The studies included in this systematic review focused the behavior of Ti and TiZr implants in animal models: Two studies used dog models,20,21 3 used mini pig models22–24 and 3 used rabbit models.25–27 The follow-up periods of the studies ranged from 3–16 weeks. The average age and weight of the animals included in this review varied from 9–74 months and 3–80 kg. Regarding the implants used, 195 were Ti alloy and 188 were TiZr alloy (383 total). Furthermore, 81 implants were used to analyze RQT (41 TiZr and 40 Ti), and 302 were used to analyze BIC (147 TiZr and 155 Ti).
The methodological quality of included studies evaluated by MINORS. Among in the selected studies in an overall ideal score of 24 possible points,19 four obtained 20 points,20,21,26,27 and the other four studies obtained 21 points,23 22 points,24 23 points,25 and 24 points.22 Thus, the included studies obtained good methodological quality. However, not all studies reported calculating sample size20,23,24,26,27 and performed blind evaluation of objective end points20,23,26,27 (Table 2).
Five of the eight studies were randomized controlled trials.20,22–24,26 Three studies realized Split Mouth format,22,23,25 and no complications were observed in any animals during the study period. The diameter and length of the implants varied from 3.3–4.8 mm and 6–8 mm, respectively. Descriptions of the main results of each included study were reported for BIC (Table 3) and RTQ (Table 4).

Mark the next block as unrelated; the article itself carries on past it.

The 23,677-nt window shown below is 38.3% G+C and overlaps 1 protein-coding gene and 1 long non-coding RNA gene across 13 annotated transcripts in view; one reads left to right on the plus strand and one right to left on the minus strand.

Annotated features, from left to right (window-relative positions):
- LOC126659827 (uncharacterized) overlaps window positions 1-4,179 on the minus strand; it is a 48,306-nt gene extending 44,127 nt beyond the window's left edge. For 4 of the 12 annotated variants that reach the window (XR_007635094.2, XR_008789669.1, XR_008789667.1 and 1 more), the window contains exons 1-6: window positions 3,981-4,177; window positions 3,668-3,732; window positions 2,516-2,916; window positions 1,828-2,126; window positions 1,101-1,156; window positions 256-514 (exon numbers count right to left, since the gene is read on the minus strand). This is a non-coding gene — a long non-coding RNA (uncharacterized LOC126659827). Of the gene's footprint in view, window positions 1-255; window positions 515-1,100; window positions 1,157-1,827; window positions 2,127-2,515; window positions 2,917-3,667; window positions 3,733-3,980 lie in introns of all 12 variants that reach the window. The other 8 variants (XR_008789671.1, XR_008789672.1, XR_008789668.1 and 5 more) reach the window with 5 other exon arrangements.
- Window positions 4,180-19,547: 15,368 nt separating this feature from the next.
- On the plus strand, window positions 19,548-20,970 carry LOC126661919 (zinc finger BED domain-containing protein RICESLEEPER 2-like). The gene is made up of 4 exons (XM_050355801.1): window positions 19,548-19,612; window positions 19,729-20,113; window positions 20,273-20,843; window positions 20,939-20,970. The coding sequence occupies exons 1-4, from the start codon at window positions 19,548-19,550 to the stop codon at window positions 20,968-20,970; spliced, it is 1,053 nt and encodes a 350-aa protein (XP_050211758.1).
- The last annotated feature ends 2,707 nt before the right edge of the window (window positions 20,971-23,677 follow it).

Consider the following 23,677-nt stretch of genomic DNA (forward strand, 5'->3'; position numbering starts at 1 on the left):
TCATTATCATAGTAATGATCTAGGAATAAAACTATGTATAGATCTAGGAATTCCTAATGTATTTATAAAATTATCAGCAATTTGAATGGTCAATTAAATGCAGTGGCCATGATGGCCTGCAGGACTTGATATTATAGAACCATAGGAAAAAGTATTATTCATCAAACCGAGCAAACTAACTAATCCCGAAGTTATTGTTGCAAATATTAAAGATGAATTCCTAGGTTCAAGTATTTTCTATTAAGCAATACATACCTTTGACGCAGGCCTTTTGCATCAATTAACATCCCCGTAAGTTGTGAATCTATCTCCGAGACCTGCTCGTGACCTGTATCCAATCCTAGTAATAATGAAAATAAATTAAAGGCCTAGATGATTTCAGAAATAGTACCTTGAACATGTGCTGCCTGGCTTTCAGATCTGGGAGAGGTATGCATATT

Six studies20–24,26 were considered for quantitative analysis for BIC and two studies for RTQ.22,27 A meta-analysis was performed to verify if Ti and TiZr showed similar results compared to BIC. A fixed-effect model found no statistically significant difference between Ti and TiZr for BIC (P = .89; RR: −0.21; 95% CI: −3.14 to 2.72; Figure 2). The heterogeneity of the primary outcome studies was considered low (7.19; P = .21; I2 : 30%; Figure 2). A subgroup analyzes according to type of animals were performed. No significant difference between Ti and TiZr for BIC for dogs (P = .51; RR: 1.53; 95% CI: −3.05 to 6.10), mini pigs (P = .29; RR: −2.29; 95% CI: −6.49 to 1.91) and rabbits (P = .56; RR: 2.70; 95% CI: −6.46 to 11.86; Figure 3).